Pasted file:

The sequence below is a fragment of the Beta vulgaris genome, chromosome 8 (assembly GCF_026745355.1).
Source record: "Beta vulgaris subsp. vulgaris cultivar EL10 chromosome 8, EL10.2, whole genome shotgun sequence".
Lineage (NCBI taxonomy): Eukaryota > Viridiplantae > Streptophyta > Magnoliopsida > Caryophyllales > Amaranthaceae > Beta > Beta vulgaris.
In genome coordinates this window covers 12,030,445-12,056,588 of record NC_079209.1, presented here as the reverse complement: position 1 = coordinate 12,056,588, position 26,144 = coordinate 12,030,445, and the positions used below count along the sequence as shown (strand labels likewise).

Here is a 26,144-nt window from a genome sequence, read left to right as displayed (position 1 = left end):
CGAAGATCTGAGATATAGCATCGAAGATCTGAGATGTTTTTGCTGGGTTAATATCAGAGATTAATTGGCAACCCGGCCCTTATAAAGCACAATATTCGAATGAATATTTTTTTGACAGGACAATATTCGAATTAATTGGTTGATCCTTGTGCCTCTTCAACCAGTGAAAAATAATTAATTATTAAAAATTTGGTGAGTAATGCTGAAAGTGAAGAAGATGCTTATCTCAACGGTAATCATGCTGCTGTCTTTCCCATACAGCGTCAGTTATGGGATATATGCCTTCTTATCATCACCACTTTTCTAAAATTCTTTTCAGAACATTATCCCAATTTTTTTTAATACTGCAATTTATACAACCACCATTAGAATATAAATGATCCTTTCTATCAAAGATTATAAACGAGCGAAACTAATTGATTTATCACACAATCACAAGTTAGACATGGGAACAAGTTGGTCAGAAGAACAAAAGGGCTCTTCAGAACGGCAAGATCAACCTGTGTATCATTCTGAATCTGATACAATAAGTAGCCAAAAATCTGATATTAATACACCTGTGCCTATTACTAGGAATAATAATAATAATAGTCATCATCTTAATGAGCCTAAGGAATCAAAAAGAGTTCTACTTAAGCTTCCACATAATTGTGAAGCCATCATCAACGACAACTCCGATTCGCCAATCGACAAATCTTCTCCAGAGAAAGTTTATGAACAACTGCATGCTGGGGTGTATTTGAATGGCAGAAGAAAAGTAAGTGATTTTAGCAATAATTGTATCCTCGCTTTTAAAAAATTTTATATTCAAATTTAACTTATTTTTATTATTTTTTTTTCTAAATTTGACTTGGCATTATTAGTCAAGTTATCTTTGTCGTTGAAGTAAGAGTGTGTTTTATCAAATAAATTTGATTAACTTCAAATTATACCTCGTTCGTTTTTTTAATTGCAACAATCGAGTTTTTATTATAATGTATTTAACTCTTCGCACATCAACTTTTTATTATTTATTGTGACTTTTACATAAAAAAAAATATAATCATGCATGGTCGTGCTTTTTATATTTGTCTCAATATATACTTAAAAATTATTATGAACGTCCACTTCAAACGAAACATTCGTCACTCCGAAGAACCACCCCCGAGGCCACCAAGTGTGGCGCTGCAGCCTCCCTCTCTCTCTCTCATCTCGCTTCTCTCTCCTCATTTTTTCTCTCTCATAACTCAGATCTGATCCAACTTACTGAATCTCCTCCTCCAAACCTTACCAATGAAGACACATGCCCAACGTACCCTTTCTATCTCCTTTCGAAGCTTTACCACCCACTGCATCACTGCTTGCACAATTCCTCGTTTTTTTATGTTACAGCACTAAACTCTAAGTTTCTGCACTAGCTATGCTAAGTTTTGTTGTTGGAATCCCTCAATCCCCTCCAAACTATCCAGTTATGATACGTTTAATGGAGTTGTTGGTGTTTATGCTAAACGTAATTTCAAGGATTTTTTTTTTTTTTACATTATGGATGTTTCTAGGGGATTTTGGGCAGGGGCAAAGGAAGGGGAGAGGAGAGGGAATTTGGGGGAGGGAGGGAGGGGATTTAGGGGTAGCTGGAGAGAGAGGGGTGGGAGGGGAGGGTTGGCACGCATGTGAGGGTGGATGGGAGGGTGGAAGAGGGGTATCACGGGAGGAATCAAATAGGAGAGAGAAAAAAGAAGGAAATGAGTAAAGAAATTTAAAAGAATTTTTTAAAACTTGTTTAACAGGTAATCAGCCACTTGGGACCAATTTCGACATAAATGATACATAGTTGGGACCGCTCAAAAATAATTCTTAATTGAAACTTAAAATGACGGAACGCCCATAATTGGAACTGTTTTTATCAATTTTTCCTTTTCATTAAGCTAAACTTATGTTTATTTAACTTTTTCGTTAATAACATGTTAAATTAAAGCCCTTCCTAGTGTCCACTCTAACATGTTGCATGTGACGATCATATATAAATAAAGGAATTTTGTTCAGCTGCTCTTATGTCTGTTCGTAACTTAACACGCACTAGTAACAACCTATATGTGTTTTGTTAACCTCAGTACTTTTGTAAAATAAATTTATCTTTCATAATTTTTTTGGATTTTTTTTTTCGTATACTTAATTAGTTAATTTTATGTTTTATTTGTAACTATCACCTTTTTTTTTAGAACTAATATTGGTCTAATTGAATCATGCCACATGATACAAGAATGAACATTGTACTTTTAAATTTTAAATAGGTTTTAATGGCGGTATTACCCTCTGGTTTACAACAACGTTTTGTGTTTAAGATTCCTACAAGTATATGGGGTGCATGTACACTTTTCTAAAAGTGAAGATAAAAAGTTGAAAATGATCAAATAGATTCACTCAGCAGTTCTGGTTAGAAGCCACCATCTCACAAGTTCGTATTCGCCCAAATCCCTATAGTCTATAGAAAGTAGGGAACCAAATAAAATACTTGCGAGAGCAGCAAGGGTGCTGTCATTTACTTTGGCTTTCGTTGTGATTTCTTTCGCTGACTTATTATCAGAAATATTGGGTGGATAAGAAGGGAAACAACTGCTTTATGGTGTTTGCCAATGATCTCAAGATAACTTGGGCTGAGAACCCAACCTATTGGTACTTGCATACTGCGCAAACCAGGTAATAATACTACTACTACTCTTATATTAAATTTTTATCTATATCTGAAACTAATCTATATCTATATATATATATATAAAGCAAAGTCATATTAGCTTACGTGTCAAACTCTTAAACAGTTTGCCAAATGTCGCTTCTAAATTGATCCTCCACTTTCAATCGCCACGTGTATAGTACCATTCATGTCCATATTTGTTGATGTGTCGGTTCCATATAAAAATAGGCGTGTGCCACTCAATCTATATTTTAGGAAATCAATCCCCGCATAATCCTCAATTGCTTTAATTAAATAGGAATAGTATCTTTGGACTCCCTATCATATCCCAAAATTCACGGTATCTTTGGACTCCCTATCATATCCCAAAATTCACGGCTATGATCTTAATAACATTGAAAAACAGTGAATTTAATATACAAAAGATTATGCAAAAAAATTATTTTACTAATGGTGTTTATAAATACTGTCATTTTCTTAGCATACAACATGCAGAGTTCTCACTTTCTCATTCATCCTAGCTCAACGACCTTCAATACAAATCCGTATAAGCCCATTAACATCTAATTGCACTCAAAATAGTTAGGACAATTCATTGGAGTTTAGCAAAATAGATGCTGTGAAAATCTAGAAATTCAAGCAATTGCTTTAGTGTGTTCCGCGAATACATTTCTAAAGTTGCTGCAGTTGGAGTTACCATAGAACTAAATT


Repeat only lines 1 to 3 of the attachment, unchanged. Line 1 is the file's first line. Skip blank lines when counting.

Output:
The sequence below is a fragment of the Beta vulgaris genome, chromosome 8 (assembly GCF_026745355.1).
Source record: "Beta vulgaris subsp. vulgaris cultivar EL10 chromosome 8, EL10.2, whole genome shotgun sequence".
Lineage (NCBI taxonomy): Eukaryota > Viridiplantae > Streptophyta > Magnoliopsida > Caryophyllales > Amaranthaceae > Beta > Beta vulgaris.